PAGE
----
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Species profile—Anomalopus mackayi (long-legged worm-skink)

Classification

Animalia (animals) → Reptilia (reptiles) → Scincidae (skinks) → Anomalopus mackayi (long-legged worm-skink)

Photo of Anomalopus mackayi (long-legged worm-skink) - Dollery, C.,QPWS,2001
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Species details

Kingdom
Animalia (animals)
Class
Reptilia (reptiles)
Family
Scincidae (skinks)
Scientific name
Anomalopus mackayi Greer & Cogger, 1985
Common name
long-legged worm-skink
WildNet taxon ID
305
Alternate name(s)
five-clawed worm-skink
Mackay's worm skink
Nature Conservation Act 1992 (NCA) status
Endangered
Environment Protection and Biodiversity Conservation Act 1999 (EPBC) status
Vulnerable
Back on Track (BoT) status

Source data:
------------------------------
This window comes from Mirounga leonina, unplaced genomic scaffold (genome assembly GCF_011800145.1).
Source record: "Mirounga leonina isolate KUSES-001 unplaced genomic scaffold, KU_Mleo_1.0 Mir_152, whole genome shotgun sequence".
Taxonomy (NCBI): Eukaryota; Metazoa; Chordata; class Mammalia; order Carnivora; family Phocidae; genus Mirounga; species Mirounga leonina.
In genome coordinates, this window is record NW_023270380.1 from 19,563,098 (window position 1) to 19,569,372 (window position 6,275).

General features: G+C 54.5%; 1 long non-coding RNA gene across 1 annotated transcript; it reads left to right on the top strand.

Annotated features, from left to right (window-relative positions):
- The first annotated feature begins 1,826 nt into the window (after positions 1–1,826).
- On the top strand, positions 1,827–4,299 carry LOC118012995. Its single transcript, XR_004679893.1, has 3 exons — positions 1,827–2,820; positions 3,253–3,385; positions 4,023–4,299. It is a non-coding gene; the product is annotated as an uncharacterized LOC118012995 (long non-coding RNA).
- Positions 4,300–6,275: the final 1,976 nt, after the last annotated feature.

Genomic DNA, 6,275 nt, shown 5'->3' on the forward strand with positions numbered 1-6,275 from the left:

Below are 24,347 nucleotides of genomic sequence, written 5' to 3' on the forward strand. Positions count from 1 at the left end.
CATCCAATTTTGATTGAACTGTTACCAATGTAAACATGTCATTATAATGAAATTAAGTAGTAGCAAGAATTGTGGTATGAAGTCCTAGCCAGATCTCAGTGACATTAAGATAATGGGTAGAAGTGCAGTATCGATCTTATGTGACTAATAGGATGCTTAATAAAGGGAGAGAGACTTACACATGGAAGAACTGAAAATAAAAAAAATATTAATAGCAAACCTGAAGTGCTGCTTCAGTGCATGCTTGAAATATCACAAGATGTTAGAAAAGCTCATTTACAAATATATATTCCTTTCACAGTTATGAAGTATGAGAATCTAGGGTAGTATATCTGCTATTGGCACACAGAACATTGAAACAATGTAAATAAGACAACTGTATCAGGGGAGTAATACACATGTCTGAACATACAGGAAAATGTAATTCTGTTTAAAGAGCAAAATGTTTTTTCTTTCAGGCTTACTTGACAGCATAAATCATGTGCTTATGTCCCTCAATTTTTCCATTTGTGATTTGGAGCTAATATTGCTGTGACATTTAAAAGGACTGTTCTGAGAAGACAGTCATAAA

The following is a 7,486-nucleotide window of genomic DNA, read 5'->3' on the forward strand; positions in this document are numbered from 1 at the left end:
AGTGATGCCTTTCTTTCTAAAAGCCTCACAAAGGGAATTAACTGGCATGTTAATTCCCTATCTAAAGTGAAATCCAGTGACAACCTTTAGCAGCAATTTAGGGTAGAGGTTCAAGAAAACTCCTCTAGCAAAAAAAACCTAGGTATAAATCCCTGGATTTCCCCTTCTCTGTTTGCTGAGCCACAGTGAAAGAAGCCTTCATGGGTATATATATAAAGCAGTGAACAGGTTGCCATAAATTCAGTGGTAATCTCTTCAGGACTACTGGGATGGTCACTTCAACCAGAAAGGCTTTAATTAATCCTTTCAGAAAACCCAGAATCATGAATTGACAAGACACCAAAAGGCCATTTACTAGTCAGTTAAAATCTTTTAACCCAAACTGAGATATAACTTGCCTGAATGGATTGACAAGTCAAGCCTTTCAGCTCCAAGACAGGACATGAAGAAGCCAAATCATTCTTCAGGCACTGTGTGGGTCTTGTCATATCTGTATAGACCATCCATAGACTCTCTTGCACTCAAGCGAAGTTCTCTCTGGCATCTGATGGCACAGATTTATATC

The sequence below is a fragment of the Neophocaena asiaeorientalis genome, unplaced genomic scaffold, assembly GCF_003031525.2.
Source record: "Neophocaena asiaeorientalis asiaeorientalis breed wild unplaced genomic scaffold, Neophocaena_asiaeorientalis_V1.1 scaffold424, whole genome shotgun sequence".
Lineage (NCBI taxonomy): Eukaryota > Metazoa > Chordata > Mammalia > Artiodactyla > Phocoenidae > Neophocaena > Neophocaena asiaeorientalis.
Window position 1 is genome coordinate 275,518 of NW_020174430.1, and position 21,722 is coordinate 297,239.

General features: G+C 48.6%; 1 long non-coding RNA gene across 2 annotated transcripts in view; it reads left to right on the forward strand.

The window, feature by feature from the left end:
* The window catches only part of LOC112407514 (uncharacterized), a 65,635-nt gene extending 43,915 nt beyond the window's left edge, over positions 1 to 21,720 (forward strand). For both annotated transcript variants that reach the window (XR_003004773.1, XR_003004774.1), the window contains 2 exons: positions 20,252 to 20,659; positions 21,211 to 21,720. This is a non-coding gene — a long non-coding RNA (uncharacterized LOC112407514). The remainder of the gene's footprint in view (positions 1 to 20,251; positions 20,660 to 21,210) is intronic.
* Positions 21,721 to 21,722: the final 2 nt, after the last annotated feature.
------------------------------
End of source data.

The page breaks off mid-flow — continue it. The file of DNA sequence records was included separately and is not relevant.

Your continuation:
High
Conservation significant
Yes
Endemicity
Native
Pest status
Nil
Description
A medium-sized Anomalopus with reduced limbs bearing three fingers and two toes. Its back is greyish brown and the belly is paler yellow-green. In the south of its range individuals are unpatterned, while more northern populations bear rows of dark spots along the body, one per scale, over the back and side surfaces. The belly is occasionally marked with rows of dark spots in the north of its range. This species has a total length of 27cm (snout vent length 11cm). It may be easily confused with other skinks with reduced limbs which occur in its range. (Wilson & Knowles 1988; Cogger 2000).
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Distribution